Is Your Nonprofit's Data Biased?
Updated: Jun 2
Your data may not be as objective as you think.
Program impact, wealth scores, digital profiles, funding interests & demographics. Data is everywhere and, all too often, nonprofits are leaving this invaluable resource on the table. While I trust our sector understands the inherent value of using data to inform our strategies, nonprofits rarely have the capacity or capital to prioritize data, let alone the time to deconstruct or investigate it. As public data brokerage firms continue to increase in popularity, nonprofits must not only continue to incorporate data overlays into their fundraising strategies but also must remain vigilant in our inquiry of its sources.
To expand, nonprofits must be critical of the data they purchase and generate. Before an organization begins to leverage donor data in order to raise more money, demonstrate impact in a grant report, or build out the organization's strategic plans, we need to investigate where it comes from and the bias that may be written into its collection methodology. Here's an example.
I remember it like it was yesterday. I was working at the Ms. Foundation as their Senior Manager of Donor Data. The Ms. Foundation is an incredible organization committed to the issues of equity and justice. We had been funded by the Ford Foundation to diversify our donor base and I couldn't have been more thrilled. My predecessor had worked with a vendor to purchase demographic data about our constituents including race, gender, age etc. He had appended this data to our donor records and we were tracking our metrics year-over-year. I joined staff in the third, and final, year of this grant. I inherited the vendor and began to go through the motions to conduct our third, and final, overlay. Simple right?
Knowing many of our donors personally, I was concerned by the number of incorrect values that were being returned. (By the way, don't even get me started on the limitations of categorizing human characteristics but I will leave that to a future post). I reached out to our vendor and shared my concerns. I inquired about how they determined their race and ethnicity values. Their answer shocked me. They told me that their values are rarely self-reported and, more often than not, relied on an algorithm that referenced the racial majority of the donors' zip code and the ethnic origin of their last name. Of course, this methodology is grossly problematic and was seething with bias; ultimately resulting in inaccurate data.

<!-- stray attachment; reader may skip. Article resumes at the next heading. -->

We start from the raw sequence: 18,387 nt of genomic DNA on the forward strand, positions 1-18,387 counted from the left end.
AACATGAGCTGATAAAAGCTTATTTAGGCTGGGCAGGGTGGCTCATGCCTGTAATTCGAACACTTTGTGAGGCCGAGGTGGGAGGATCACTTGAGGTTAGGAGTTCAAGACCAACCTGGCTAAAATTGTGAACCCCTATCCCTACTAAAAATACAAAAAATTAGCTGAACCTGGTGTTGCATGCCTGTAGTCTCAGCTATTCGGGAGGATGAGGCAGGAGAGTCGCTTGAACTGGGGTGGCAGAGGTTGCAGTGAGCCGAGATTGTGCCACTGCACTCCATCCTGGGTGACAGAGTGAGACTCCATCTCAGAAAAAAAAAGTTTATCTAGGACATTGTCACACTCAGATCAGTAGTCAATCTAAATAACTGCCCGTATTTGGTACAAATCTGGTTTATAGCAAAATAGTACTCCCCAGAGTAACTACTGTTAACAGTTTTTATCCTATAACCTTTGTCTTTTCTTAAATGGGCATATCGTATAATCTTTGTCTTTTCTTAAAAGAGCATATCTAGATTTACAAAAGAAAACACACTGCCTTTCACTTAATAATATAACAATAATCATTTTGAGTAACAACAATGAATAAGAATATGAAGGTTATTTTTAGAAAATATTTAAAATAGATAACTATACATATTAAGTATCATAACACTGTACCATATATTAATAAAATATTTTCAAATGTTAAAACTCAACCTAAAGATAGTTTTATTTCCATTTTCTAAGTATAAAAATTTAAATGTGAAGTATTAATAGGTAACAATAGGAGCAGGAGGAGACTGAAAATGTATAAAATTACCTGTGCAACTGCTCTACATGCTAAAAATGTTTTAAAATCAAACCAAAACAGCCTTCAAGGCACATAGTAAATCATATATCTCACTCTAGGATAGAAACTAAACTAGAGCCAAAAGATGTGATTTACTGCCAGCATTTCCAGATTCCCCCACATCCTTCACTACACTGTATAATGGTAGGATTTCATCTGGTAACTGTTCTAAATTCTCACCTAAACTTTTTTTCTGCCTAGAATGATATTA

"At first glance, it seemed as though we were doing the right thing but how could we make progress if the very data that we were using had bias built right into its collection methodology?
At first glance, it seemed as though we were doing the right thing. We identified that our constituency was mostly White, understood the value of adjusting our fundraising strategy to acquire more donors of color, secured funding to operationalize our efforts, and sought to track our progress over time. But how could we make progress if the very data that we were using had bias built right into it? It was then that I realized that data, something that on the surface may seem objective, can be laden with bias and human influence. I was determined to do better.
For those who are hungry to learn more about this issue, I'd like to share a resource that I have found incredibly valuable. I recently had the opportunity to attend the Foundations of Data Equity course hosted by Heather Krause, CEO of We All Count, a project for equity within data science.